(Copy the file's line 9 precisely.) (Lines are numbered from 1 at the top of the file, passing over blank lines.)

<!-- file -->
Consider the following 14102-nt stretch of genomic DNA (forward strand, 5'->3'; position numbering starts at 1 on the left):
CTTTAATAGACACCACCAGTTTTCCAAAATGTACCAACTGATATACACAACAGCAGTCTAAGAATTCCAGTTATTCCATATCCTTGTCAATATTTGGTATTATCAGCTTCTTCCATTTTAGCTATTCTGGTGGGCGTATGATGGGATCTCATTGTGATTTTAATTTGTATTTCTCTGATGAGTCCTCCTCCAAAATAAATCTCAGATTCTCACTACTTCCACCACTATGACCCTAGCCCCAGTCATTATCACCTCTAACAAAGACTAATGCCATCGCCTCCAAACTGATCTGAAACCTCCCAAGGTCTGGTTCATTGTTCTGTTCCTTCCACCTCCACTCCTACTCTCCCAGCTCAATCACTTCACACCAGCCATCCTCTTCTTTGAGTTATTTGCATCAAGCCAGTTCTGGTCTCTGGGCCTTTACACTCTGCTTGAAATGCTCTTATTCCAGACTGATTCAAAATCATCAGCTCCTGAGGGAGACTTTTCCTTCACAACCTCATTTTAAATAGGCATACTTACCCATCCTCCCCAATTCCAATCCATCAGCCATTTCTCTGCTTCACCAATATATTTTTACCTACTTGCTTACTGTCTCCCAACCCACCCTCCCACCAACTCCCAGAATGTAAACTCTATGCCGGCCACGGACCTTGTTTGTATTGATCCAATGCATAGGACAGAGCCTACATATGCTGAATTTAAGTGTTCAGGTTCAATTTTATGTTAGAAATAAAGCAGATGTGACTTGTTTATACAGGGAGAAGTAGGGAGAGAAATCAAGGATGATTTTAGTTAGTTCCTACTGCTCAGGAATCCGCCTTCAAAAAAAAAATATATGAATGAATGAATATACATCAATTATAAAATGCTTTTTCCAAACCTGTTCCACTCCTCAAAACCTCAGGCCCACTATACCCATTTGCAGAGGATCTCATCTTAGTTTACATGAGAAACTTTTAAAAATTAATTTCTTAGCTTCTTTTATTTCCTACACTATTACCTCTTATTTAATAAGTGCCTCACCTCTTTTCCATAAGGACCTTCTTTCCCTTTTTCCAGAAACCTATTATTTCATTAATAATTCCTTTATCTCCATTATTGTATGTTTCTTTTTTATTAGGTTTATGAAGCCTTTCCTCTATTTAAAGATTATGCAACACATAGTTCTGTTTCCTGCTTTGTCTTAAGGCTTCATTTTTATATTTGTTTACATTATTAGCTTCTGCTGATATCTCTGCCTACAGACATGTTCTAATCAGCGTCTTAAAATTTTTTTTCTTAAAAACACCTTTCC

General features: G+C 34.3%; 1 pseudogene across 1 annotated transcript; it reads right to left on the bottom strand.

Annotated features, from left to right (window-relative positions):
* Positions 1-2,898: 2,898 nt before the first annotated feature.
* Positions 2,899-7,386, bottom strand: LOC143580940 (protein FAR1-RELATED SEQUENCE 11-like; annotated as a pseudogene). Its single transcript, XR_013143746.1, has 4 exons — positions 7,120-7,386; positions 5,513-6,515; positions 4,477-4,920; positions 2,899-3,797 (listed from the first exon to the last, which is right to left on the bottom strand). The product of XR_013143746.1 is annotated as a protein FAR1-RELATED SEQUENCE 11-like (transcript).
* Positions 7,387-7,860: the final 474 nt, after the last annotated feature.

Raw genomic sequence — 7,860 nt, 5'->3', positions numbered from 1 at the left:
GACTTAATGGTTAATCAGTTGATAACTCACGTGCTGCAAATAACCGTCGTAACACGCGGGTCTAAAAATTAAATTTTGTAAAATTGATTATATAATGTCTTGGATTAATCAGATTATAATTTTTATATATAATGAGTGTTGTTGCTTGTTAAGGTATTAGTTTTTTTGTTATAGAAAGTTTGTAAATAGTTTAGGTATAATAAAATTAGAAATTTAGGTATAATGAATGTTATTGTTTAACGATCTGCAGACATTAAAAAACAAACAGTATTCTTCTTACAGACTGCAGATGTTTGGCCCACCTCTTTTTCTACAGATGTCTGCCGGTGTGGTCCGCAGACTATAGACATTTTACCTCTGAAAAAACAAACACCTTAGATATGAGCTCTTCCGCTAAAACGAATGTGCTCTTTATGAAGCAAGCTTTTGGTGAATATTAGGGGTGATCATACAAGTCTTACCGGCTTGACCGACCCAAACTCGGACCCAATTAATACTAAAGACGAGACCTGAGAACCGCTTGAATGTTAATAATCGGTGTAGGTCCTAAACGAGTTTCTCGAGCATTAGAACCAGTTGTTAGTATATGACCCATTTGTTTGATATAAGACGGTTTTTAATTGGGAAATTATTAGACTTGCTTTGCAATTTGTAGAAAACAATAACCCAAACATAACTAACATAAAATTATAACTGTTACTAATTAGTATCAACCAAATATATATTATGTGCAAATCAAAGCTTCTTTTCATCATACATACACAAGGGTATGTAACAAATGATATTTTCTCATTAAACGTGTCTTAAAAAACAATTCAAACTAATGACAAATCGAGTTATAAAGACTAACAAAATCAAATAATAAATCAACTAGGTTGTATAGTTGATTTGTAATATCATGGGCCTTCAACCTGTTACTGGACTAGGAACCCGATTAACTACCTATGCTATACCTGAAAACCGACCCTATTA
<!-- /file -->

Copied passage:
GACTTAATGGTTAATCAGTTGATAACTCACGTGCTGCAAATAACCGTCGTAACACGCGGGTCTAAAAATTAAATTTTGTAAAATTGATTATATAATGTCTTGGATTAATCAGATTATAATTTTTATATATAATGAGTGTTGTTGCTTGTTAAGGTATTAGTTTTTTTGTTATAGAAAGTTTGTAAATAGTTTAGGTATAATAAAATTAGAAATTTAGGTATAATGAATGTTATTGTTTAACGATCTGCAGACATTAAAAAACAAACAGTATTCTTCTTACAGACTGCAGATGTTTGGCCCACCTCTTTTTCTACAGATGTCTGCCGGTGTGGTCCGCAGACTATAGACATTTTACCTCTGAAAAAACAAACACCTTAGATATGAGCTCTTCCGCTAAAACGAATGTGCTCTTTATGAAGCAAGCTTTTGGTGAATATTAGGGGTGATCATACAAGTCTTACCGGCTTGACCGACCCAAACTCGGACCCAATTAATACTAAAGACGAGACCTGAGAACCGCTTGAATGTTAATAATCGGTGTAGGTCCTAAACGAGTTTCTCGAGCATTAGAACCAGTTGTTAGTATATGACCCATTTGTTTGATATAAGACGGTTTTTAATTGGGAAATTATTAGACTTGCTTTGCAATTTGTAGAAAACAATAACCCAAACATAACTAACATAAAATTATAACTGTTACTAATTAGTATCAACCAAATATATATTATGTGCAAATCAAAGCTTCTTTTCATCATACATACACAAGGGTATGTAACAAATGATATTTTCTCATTAAACGTGTCTTAAAAAACAATTCAAACTAATGACAAATCGAGTTATAAAGACTAACAAAATCAAATAATAAATCAACTAGGTTGTATAGTTGATTTGTAATATCATGGGCCTTCAACCTGTTACTGGACTAGGAACCCGATTAACTACCTATGCTATACCTGAAAACCGACCCTATTA